ICON6 finds cediranib improves outcomes for women with recurrent ovarian cancer
11 Mar 2016
The ICON6 trial, in women whose ovarian cancer has returned after chemotherapy, has found that adding a new drug, called cediranib, improves the effectiveness of further chemotherapy. It delays the time to further progression of the cancer (the cancer getting worse). These results were published yesterday in a major medical journal, The Lancet.
Taking cediranib daily during and after chemotherapy for 18 months increased the length of time before the disease worsened by an average of 2.3 months, from 8.7 to 11.0 months.
Cediranib is a tablet that stops tumours developing the blood vessels they need to keep growing. It is simple to take, as it can be swallowed rather than given by a drip or injection. Most women in the trial did not suffer severe side-effects. This is the first trial to show that an oral medicine of this type can help women with ovarian cancer.
The ICON6 trial looked at 456 women with ovarian cancer that had come back after initial treatment. Patients were divided at random to receive either standard chemotherapy plus a placebo, or standard chemotherapy with cediranib for either the length of chemotherapy, or for 18 months. In some cases the cediranib was continued beyond 18 months if the patient was still benefitting clinically.
Having cediranib during and after chemotherapy extended the length of time before the disease got worse. Having cediranib only during chemotherapy did not make any significant improvement compared to having chemotherapy plus a placebo.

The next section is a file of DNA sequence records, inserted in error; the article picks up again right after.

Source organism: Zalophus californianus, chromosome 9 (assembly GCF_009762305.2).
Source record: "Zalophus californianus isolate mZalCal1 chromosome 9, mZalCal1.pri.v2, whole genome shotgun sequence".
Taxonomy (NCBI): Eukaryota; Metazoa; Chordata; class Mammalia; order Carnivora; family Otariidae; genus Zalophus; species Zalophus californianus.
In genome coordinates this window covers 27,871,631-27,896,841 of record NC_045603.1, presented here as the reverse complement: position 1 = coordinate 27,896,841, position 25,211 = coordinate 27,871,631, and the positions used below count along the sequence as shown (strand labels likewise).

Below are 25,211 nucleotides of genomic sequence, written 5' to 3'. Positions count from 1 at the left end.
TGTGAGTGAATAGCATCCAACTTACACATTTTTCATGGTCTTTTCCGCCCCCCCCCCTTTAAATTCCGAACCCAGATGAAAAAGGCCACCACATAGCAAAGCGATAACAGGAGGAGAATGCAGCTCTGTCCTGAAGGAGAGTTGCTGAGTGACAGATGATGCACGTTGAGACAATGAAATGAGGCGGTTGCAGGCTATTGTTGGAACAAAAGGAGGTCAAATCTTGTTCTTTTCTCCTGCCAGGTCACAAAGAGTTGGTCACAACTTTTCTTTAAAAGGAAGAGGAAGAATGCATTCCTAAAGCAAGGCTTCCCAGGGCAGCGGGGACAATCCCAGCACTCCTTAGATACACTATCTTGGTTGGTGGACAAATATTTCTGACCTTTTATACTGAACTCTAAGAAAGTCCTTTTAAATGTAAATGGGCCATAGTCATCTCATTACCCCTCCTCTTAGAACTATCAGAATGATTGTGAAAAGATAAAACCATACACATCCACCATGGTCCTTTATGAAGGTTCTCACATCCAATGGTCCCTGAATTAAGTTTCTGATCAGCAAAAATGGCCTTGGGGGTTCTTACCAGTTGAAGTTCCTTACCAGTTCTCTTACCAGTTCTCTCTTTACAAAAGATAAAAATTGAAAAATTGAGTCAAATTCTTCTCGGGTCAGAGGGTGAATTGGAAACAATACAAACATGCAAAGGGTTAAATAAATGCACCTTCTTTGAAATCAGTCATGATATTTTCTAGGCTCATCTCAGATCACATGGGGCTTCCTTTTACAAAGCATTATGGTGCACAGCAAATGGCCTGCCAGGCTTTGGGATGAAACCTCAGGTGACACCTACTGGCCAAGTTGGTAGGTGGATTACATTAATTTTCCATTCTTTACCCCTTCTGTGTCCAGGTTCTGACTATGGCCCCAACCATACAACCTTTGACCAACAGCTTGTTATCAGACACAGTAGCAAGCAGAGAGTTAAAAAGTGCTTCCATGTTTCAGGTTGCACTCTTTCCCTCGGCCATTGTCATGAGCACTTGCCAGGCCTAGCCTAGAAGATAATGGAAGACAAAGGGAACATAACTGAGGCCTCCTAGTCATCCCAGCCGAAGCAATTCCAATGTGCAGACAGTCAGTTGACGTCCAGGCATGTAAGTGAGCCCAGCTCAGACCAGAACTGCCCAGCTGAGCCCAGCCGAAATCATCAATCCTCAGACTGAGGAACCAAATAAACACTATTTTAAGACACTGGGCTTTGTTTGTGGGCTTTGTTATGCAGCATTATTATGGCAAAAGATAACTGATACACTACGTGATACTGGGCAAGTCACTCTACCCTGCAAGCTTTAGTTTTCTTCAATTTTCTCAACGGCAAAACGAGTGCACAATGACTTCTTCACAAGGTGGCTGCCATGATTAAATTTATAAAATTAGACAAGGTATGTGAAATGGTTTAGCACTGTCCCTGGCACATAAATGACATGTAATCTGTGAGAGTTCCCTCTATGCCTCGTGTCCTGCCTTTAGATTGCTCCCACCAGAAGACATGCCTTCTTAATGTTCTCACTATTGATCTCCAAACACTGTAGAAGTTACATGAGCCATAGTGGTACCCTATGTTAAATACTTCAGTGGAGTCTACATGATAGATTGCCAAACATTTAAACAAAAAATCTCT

There was also a hint that women who received cediranib during and after chemotherapy may live longer than women who had chemotherapy plus a placebo, but we do not yet have enough data to be sure of this.
The drug company who developed cediranib, AstraZeneca, are now using the results of ICON6 to apply for market authorisation from the European Medicines Agency. If granted, this will give women with recurrent ovarian cancer a new treatment option. This would be welcome news, as there are currently few treatment options for these women.
The trial was an international collaboration between members of the Gynecologic Cancer Intergroup (GCIG), and recruited women from the UK, Canada, Australia and Spain. It was co-ordinated by the MRC Clinical Trials Unit at UCL.